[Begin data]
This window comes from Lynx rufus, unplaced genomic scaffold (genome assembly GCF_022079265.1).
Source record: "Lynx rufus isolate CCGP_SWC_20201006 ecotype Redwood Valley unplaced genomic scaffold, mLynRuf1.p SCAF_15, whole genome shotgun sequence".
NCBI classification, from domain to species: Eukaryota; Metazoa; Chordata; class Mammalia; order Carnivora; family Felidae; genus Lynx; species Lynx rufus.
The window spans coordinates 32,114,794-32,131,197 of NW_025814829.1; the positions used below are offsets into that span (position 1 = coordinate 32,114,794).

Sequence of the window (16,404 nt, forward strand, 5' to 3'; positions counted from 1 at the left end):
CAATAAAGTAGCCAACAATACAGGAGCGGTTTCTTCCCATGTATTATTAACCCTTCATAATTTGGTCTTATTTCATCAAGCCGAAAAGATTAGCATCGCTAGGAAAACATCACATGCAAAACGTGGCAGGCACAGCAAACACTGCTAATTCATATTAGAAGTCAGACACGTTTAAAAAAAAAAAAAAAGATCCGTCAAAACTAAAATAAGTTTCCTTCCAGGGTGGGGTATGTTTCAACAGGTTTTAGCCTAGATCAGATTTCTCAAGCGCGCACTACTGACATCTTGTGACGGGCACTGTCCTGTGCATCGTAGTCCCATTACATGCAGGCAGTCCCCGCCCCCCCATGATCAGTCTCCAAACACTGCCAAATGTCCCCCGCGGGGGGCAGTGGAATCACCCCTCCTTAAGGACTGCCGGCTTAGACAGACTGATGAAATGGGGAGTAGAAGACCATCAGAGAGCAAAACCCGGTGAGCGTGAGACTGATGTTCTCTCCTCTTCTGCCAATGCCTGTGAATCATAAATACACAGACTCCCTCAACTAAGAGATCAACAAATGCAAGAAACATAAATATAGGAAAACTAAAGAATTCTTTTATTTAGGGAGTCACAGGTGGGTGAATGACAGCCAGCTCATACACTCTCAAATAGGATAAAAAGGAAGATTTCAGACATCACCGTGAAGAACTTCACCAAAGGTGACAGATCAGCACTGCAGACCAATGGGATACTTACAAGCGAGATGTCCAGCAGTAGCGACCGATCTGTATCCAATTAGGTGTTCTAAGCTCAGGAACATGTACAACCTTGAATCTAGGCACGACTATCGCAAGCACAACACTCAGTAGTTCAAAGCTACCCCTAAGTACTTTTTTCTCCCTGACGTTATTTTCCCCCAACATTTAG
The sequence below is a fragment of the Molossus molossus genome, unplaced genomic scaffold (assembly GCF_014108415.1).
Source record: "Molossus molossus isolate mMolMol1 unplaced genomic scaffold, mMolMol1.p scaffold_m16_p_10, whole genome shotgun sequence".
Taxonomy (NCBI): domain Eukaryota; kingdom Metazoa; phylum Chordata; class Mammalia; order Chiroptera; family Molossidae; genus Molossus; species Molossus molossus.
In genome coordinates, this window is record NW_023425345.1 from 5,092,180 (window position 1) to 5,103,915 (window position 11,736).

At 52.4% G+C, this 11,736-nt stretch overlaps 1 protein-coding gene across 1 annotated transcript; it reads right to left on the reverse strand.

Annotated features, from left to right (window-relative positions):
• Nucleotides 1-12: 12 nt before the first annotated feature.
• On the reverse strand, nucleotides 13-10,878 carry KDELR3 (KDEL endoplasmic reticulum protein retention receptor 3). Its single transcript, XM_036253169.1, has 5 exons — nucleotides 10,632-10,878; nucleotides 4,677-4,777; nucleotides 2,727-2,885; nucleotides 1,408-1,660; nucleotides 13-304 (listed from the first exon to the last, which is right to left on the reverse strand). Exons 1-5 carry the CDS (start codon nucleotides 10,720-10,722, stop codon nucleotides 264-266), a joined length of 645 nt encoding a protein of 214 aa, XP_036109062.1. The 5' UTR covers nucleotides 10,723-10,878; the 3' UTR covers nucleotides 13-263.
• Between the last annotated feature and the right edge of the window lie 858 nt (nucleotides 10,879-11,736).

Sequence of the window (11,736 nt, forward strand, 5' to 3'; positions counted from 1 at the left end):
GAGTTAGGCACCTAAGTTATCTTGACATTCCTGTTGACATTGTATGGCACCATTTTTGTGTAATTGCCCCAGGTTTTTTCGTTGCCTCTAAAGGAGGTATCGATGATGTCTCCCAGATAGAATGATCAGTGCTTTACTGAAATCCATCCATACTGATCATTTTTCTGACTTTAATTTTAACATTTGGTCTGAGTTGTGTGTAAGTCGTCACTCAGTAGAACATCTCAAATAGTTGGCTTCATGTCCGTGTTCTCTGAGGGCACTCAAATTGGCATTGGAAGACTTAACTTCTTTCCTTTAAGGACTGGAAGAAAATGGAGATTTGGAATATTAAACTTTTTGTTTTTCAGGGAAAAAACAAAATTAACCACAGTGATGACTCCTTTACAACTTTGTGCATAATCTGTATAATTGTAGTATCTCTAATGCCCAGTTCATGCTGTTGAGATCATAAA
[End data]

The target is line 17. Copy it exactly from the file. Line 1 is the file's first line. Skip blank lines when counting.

GAGTTAGGCACCTAAGTTATCTTGACATTCCTGTTGACATTGTATGGCACCATTTTTGTGTAATTGCCCCAGGTTTTTTCGTTGCCTCTAAAGGAGGTATCGATGATGTCTCCCAGATAGAATGATCAGTGCTTTACTGAAATCCATCCATACTGATCATTTTTCTGACTTTAATTTTAACATTTGGTCTGAGTTGTGTGTAAGTCGTCACTCAGTAGAACATCTCAAATAGTTGGCTTCATGTCCGTGTTCTCTGAGGGCACTCAAATTGGCATTGGAAGACTTAACTTCTTTCCTTTAAGGACTGGAAGAAAATGGAGATTTGGAATATTAAACTTTTTGTTTTTCAGGGAAAAAACAAAATTAACCACAGTGATGACTCCTTTACAACTTTGTGCATAATCTGTATAATTGTAGTATCTCTAATGCCCAGTTCATGCTGTTGAGATCATAAA